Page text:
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What are Thermoreceptors?

Mary McMahon
Updated Mar 03, 2024
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Thermoreceptors are specialized neurons designed to be sensitive to changes in temperature. These cells generally detect temperature variations within the normal range, while neurons known as nociceptors detect temperatures that could be dangerous to the body. Many organisms rely on these neurons for a variety of things, from alerting them to the fact that they are stepping into a cold river to assisting with the regulation of internal body temperature.

In the skin, thermoreceptors provide the brain with information about environmental temperature. This can be important, as it will alert the body to unusually cool or warm temperatures that might require an action, such as putting on a coat or shedding a layer of clothing to become more comfortable. These neurons are also used to provide more general information about a body's environment, such as that one area of a room is cooler than other spots.

Inside the body, these cells are part of the body's complex and interconnected series of systems that are designed to keep the body in balance. Neurons in the hypothalamus are sensitive to changes in core temperature that could require a response from the body, and there are others inside some body organs, such as the bladder. When these cells fire, they alert the brain to an imbalance in internal temperature that needs to be addressed; for example, cells sensitive to heat in the eyes alert the tear glands to produce more fluid to keep the eyes lubricated.

Some studies have shown that thermoreceptors that are sensitive to cold may play a role in taste. Many people have noticed that the same food can taste very different when it is eaten cold than when it is eaten warm or hot, and these neurons may be involved in this process. There is certainly a high concentration of cold cells around the mouth and tongue, indicating that the mouth has an increased sensitivity to cold temperatures.

If a temperature crosses the line into being dangerous, it will be picked up by nociceptors, neurons that are sensitive to pain. These neurons fire to alert the body to the fact that it is freezing or burning, and that a prompt response could be critical. For example, when someone grabs a hot pan barehanded, nociceptors fire to indicate that the body is burning, and to inform the brain that the cells of the hand have been damaged by the heat, so that the brain can fire a signal in response to get the hand to drop the pan.

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Mary McMahon
By Mary McMahon

Ever since she began contributing to the site several years ago, Mary has embraced the exciting challenge of being a The Health Board researcher and writer. Mary has a liberal arts degree from Goddard College and spends her free time reading, cooking, and exploring the great outdoors.

Discussion Comments
By anon339548 — On Jun 24, 2013

Which type of receptor is responsible for one’s sense of balance? The photoreceptors, the mechanoreceptors, the chemoreceptors or the thermoreceptors?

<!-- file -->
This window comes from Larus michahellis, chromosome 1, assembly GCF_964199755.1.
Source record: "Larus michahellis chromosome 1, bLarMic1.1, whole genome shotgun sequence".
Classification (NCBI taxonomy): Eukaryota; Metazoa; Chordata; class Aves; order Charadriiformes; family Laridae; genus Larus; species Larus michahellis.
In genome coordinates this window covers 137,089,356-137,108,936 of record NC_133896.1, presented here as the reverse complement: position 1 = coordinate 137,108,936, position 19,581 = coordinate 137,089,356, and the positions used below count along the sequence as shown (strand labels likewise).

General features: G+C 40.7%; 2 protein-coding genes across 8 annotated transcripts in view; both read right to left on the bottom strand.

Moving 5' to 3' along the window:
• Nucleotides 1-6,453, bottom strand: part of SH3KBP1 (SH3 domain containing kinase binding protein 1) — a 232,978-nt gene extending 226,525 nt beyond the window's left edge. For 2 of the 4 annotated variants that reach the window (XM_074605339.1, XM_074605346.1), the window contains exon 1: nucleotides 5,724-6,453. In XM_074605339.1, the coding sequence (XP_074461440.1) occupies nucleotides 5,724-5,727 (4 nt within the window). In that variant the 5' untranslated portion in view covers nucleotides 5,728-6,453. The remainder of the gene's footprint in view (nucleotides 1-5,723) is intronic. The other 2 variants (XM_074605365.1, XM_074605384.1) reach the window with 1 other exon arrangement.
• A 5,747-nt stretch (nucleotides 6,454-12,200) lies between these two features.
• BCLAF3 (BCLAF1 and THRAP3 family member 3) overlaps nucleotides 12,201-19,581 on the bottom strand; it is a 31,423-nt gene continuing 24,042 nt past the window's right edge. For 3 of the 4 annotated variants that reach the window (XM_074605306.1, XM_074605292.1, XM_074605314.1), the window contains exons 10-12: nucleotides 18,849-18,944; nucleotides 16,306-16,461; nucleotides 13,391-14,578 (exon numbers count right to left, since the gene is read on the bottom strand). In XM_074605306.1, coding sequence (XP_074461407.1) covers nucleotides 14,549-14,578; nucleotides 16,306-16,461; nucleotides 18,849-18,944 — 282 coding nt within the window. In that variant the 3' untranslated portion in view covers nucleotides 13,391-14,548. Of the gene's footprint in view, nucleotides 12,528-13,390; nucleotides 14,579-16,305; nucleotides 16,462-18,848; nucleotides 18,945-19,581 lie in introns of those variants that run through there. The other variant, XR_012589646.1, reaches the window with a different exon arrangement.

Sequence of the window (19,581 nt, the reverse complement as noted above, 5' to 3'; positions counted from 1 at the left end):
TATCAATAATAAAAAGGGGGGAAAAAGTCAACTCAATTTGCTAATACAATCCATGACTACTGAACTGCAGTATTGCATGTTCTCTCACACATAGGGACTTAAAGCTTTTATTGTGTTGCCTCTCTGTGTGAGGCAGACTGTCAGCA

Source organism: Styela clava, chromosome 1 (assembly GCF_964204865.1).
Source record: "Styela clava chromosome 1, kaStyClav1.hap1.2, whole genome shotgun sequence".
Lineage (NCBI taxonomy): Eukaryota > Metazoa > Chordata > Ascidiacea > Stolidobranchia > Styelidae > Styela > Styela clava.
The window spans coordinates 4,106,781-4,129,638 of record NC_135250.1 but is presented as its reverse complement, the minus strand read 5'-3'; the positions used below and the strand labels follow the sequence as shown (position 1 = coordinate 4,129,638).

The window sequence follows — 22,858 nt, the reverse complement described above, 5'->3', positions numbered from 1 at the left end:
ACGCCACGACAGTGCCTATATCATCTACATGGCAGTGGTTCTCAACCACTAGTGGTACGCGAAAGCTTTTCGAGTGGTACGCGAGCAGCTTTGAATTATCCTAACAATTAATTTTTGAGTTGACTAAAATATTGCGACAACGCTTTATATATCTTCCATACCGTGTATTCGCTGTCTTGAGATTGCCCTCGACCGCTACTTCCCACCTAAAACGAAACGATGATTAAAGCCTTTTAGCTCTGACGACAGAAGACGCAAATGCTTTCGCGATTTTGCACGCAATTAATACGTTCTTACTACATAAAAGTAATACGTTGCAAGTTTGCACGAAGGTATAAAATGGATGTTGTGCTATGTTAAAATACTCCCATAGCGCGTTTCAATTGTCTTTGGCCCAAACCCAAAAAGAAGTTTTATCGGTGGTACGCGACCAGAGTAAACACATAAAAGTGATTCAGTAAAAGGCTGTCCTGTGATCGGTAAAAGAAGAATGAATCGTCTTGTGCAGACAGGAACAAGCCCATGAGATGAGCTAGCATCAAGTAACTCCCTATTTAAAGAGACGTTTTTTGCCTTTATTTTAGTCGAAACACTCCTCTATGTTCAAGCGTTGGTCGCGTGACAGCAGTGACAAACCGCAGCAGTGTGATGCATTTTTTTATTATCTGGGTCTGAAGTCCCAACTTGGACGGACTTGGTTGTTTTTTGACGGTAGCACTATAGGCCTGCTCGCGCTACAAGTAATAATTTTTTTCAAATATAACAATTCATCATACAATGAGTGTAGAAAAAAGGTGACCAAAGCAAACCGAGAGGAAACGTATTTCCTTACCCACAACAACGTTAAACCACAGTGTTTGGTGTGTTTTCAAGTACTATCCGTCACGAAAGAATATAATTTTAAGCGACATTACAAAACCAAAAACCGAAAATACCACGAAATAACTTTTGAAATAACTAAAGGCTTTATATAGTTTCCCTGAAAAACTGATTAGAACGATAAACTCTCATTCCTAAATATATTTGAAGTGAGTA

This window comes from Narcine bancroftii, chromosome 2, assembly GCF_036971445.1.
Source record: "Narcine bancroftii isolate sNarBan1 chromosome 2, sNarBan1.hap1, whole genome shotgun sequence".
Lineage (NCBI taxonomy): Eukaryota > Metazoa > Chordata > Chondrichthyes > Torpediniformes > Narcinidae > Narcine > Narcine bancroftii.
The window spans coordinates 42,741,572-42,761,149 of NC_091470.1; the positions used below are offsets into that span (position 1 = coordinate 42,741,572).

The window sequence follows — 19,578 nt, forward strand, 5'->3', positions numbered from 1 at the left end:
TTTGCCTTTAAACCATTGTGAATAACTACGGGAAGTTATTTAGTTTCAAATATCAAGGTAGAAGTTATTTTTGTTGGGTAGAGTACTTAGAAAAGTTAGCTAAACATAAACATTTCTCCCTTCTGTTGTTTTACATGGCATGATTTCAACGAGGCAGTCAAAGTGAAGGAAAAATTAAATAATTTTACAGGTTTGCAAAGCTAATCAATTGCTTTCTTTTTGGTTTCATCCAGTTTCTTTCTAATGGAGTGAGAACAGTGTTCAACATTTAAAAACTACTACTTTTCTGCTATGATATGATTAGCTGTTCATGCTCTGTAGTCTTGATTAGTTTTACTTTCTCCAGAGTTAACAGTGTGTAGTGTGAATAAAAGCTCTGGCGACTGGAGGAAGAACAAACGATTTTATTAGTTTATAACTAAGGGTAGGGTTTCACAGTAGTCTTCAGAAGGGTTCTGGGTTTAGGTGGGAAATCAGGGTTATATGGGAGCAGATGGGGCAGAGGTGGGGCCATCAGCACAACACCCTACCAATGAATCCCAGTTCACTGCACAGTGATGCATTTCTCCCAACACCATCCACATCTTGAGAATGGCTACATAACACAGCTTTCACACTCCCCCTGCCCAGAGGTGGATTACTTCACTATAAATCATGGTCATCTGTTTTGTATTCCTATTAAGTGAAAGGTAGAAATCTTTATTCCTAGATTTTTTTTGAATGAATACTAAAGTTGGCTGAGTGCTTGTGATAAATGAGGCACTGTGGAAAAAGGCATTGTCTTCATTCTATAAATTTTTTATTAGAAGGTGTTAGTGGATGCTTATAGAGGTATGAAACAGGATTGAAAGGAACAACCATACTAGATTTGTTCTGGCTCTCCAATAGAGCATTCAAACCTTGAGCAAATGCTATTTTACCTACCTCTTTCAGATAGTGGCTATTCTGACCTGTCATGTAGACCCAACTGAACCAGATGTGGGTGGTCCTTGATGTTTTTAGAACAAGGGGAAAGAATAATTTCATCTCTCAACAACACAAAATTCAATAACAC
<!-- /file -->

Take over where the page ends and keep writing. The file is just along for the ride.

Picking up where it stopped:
By KoiwiGal — On Sep 15, 2011

@croydon - That's why you have to feel bad for those people who can't feel pain or even hot or cold.

They have them on TV hospital shows all the time as the "patient of the week" and I don't think they ever really touch on how terrible the condition really is.

Not realizing that you have brushed up against a stove, or that your fingers are being burnt by a pan would be terrible. Most burns are bad enough if you manage to snatch your fingers away quickly.

Of course, they wouldn't have to feel the pain afterwards, but they would have to deal with the other consequences of having a bad burn. And this would happen all the time.

By croydon — On Sep 15, 2011

It's funny how often if you touch a hot pan or something similar, you'll snatch your hand back before you even feel the burn.

I used to think that was a visual thing, like you managed to see what was going to happen and snatch your hand back before the thermoreceptors did their job.

But apparently what actually happens is that the pain messages travel along a different route than the thermoreceptor messages do and get there more slowly. So, even though you don't feel the pain until after you pull your hand back, your brain registered the "too hot!" message a fraction of a second before that.

By irontoenail — On Sep 14, 2011

There is a trick you can do, which they showed us in science class, that will trick the thermoreceptors in your hands.

You have to have a couple of pipes that attach to hot and cold water taps and can be twisted around each other. Then get people to hold on to the twisted pipes while the water is running.

They will feel like they are burning their hand, even though they aren't. If they just touch each pipe separately, it feels fine, but together it feels like very cold, or maybe even too hot to hold.

I'm not sure I remember exactly why this happens, but I'm sure there are lesson plans online that explain it. We were very impressed though.

Mary McMahon
Mary McMahon

Ever since she began contributing to the site several years ago, Mary has embraced the exciting challenge of being a...

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